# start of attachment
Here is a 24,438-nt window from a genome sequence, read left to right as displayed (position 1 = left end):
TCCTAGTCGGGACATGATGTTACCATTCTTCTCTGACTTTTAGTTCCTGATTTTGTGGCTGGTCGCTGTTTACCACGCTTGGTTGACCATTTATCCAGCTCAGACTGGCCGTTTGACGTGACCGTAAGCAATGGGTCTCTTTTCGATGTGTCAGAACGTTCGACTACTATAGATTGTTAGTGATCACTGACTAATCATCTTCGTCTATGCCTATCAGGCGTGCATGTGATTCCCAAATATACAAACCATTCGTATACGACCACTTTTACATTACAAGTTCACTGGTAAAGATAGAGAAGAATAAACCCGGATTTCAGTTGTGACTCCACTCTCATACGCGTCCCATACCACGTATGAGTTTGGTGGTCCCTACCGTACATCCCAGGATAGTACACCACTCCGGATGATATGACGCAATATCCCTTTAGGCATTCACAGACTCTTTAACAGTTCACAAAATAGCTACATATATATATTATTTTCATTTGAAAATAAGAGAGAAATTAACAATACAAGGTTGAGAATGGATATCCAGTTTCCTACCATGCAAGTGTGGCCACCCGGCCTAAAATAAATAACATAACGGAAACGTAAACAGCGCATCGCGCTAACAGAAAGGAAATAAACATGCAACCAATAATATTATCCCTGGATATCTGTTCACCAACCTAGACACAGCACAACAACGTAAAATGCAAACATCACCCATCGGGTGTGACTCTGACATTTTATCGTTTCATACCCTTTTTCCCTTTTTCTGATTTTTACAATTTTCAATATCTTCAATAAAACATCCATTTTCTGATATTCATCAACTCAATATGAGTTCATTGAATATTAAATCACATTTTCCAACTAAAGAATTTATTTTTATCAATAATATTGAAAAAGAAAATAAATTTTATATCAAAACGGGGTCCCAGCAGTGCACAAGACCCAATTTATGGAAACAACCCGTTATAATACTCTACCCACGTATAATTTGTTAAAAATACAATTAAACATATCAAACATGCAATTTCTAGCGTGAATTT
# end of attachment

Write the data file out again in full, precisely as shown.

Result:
Here is a 24,438-nt window from a genome sequence, read left to right as displayed (position 1 = left end):
TCCTAGTCGGGACATGATGTTACCATTCTTCTCTGACTTTTAGTTCCTGATTTTGTGGCTGGTCGCTGTTTACCACGCTTGGTTGACCATTTATCCAGCTCAGACTGGCCGTTTGACGTGACCGTAAGCAATGGGTCTCTTTTCGATGTGTCAGAACGTTCGACTACTATAGATTGTTAGTGATCACTGACTAATCATCTTCGTCTATGCCTATCAGGCGTGCATGTGATTCCCAAATATACAAACCATTCGTATACGACCACTTTTACATTACAAGTTCACTGGTAAAGATAGAGAAGAATAAACCCGGATTTCAGTTGTGACTCCACTCTCATACGCGTCCCATACCACGTATGAGTTTGGTGGTCCCTACCGTACATCCCAGGATAGTACACCACTCCGGATGATATGACGCAATATCCCTTTAGGCATTCACAGACTCTTTAACAGTTCACAAAATAGCTACATATATATATTATTTTCATTTGAAAATAAGAGAGAAATTAACAATACAAGGTTGAGAATGGATATCCAGTTTCCTACCATGCAAGTGTGGCCACCCGGCCTAAAATAAATAACATAACGGAAACGTAAACAGCGCATCGCGCTAACAGAAAGGAAATAAACATGCAACCAATAATATTATCCCTGGATATCTGTTCACCAACCTAGACACAGCACAACAACGTAAAATGCAAACATCACCCATCGGGTGTGACTCTGACATTTTATCGTTTCATACCCTTTTTCCCTTTTTCTGATTTTTACAATTTTCAATATCTTCAATAAAACATCCATTTTCTGATATTCATCAACTCAATATGAGTTCATTGAATATTAAATCACATTTTCCAACTAAAGAATTTATTTTTATCAATAATATTGAAAAAGAAAATAAATTTTATATCAAAACGGGGTCCCAGCAGTGCACAAGACCCAATTTATGGAAACAACCCGTTATAATACTCTACCCACGTATAATTTGTTAAAAATACAATTAAACATATCAAACATGCAATTTCTAGCGTGAATTT